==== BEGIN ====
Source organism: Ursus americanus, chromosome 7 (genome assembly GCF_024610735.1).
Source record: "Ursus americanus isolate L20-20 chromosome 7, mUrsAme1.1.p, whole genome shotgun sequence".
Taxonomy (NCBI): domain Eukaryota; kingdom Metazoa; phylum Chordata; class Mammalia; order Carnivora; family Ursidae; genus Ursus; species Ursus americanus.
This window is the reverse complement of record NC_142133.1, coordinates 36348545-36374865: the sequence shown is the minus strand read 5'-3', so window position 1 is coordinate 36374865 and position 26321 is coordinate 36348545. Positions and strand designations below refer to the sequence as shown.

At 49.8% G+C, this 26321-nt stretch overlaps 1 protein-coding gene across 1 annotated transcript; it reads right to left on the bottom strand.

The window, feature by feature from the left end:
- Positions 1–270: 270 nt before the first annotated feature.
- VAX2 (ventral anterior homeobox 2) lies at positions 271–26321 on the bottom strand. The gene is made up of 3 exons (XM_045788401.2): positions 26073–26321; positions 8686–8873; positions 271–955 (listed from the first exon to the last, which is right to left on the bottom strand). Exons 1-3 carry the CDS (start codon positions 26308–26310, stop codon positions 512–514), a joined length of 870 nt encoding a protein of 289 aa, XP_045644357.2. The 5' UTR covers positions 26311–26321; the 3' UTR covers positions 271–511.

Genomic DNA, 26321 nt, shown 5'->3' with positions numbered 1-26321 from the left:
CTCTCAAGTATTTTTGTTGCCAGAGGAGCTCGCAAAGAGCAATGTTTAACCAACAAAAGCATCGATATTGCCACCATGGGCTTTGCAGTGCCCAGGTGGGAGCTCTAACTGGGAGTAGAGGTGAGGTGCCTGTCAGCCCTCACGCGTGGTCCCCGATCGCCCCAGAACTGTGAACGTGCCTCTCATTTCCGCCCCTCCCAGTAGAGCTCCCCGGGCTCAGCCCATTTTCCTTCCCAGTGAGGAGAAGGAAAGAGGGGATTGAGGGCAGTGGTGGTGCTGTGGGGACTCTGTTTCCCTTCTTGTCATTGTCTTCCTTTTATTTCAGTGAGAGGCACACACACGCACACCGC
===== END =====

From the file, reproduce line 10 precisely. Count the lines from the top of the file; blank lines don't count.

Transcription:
CTCTCAAGTATTTTTGTTGCCAGAGGAGCTCGCAAAGAGCAATGTTTAACCAACAAAAGCATCGATATTGCCACCATGGGCTTTGCAGTGCCCAGGTGGGAGCTCTAACTGGGAGTAGAGGTGAGGTGCCTGTCAGCCCTCACGCGTGGTCCCCGATCGCCCCAGAACTGTGAACGTGCCTCTCATTTCCGCCCCTCCCAGTAGAGCTCCCCGGGCTCAGCCCATTTTCCTTCCCAGTGAGGAGAAGGAAAGAGGGGATTGAGGGCAGTGGTGGTGCTGTGGGGACTCTGTTTCCCTTCTTGTCATTGTCTTCCTTTTATTTCAGTGAGAGGCACACACACGCACACCGC